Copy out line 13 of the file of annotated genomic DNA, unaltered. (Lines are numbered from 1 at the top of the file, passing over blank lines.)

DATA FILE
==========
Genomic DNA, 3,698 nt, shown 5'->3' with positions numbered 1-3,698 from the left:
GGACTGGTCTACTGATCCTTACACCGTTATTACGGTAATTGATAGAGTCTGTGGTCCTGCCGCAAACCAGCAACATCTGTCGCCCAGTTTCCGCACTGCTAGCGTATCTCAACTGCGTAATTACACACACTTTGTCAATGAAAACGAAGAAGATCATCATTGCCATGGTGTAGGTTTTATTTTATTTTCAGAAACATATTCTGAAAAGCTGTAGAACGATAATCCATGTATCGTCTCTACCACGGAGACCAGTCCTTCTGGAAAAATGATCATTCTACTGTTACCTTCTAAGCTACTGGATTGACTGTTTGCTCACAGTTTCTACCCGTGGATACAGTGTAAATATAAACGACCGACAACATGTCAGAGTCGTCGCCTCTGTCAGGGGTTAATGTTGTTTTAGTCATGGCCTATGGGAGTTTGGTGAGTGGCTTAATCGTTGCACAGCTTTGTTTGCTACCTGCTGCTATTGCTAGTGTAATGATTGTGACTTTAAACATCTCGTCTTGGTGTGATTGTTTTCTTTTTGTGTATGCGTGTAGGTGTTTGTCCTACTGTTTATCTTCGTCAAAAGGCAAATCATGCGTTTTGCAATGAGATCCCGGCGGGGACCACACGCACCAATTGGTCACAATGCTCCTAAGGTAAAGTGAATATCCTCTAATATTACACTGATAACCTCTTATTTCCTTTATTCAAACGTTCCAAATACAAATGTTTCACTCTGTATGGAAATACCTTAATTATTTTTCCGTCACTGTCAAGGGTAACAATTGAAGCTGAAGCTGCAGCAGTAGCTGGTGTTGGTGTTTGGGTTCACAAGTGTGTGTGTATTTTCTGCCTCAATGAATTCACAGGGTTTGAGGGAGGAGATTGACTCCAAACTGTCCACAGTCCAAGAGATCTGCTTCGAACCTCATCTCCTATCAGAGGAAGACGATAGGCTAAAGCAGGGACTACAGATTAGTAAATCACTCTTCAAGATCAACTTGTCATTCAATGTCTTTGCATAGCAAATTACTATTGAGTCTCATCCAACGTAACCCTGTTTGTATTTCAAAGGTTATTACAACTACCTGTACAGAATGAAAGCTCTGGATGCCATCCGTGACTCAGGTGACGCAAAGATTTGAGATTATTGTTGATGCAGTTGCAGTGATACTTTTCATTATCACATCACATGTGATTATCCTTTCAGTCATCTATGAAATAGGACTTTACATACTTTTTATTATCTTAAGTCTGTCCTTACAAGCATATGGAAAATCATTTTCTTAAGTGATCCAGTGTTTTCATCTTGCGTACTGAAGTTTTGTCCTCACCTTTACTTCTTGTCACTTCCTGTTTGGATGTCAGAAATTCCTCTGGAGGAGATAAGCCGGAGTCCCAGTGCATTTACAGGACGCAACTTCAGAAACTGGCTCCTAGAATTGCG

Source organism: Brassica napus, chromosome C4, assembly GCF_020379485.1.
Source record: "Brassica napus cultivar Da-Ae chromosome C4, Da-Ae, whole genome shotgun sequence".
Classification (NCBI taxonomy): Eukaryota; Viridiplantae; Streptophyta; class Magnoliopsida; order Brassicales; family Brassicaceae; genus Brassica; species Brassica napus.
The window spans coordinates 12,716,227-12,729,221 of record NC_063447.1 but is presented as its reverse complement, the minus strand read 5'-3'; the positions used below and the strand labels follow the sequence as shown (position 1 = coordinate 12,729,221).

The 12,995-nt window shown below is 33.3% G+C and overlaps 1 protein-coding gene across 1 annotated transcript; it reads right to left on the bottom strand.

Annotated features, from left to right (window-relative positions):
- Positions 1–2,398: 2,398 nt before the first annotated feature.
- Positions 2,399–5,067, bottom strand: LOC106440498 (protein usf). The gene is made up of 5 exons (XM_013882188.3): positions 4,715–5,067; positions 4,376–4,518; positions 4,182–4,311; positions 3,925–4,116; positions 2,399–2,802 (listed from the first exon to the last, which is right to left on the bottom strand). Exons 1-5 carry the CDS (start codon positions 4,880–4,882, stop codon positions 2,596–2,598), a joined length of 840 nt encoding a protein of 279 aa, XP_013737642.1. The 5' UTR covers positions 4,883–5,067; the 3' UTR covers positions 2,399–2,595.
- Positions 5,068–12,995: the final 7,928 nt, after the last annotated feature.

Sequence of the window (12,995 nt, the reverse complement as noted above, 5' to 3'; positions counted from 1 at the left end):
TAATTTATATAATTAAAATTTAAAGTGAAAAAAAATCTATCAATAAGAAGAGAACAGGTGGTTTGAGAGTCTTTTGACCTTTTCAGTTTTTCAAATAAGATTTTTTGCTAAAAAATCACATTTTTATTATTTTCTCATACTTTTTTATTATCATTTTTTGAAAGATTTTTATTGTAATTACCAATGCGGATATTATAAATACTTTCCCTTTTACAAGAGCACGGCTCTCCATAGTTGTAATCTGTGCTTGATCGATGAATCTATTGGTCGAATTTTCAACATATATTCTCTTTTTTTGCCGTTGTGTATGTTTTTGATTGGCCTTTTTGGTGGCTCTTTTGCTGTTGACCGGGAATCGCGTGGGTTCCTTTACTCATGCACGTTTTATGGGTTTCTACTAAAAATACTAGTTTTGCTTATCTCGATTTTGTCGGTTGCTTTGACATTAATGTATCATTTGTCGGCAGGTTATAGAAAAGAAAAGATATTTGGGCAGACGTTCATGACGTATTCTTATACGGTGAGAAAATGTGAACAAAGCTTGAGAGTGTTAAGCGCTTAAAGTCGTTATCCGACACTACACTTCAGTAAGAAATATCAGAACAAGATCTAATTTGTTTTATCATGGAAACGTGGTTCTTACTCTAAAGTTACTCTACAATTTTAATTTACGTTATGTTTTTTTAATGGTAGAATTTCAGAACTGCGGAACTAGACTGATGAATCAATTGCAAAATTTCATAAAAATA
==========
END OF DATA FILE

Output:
TAATTTATATAATTAAAATTTAAAGTGAAAAAAAATCTATCAATAAGAAGAGAACAGGTGGTTTGAGAGTCTTTTGACCTTTTCAGTTTTTCAAATAAGATTTTTTGCTAAAAAATCACATTTTTATTATTTTCTCATACTTTTTTATTATCATTTTTTGAAAGATTTTTATTGTAATTACCAATGCGGATATTATAAATACTTTCCCTTTTACAAGAGCACGGCTCTCCATAGTTGTAATCTGTGCTTGATCGATGAATCTATTGGTCGAATTTTCAACATATATTCTCTTTTTTTGCCGTTGTGTATGTTTTTGATTGGCCTTTTTGGTGGCTCTTTTGCTGTTGACCGGGAATCGCGTGGGTTCCTTTACTCATGCACGTTTTATGGGTTTCTACTAAAAATACTAGTTTTGCTTATCTCGATTTTGTCGGTTGCTTTGACATTAATGTATCATTTGTCGGCAGGTTATAGAAAAGAAAAGATATTTGGGCAGACGTTCATGACGTATTCTTATACGGTGAGAAAATGTGAACAAAGCTTGAGAGTGTTAAGCGCTTAAAGTCGTTATCCGACACTACACTTCAGTAAGAAATATCAGAACAAGATCTAATTTGTTTTATCATGGAAACGTGGTTCTTACTCTAAAGTTACTCTACAATTTTAATTTACGTTATGTTTTTTTAATGGTAGAATTTCAGAACTGCGGAACTAGACTGATGAATCAATTGCAAAATTTCATAAAAATA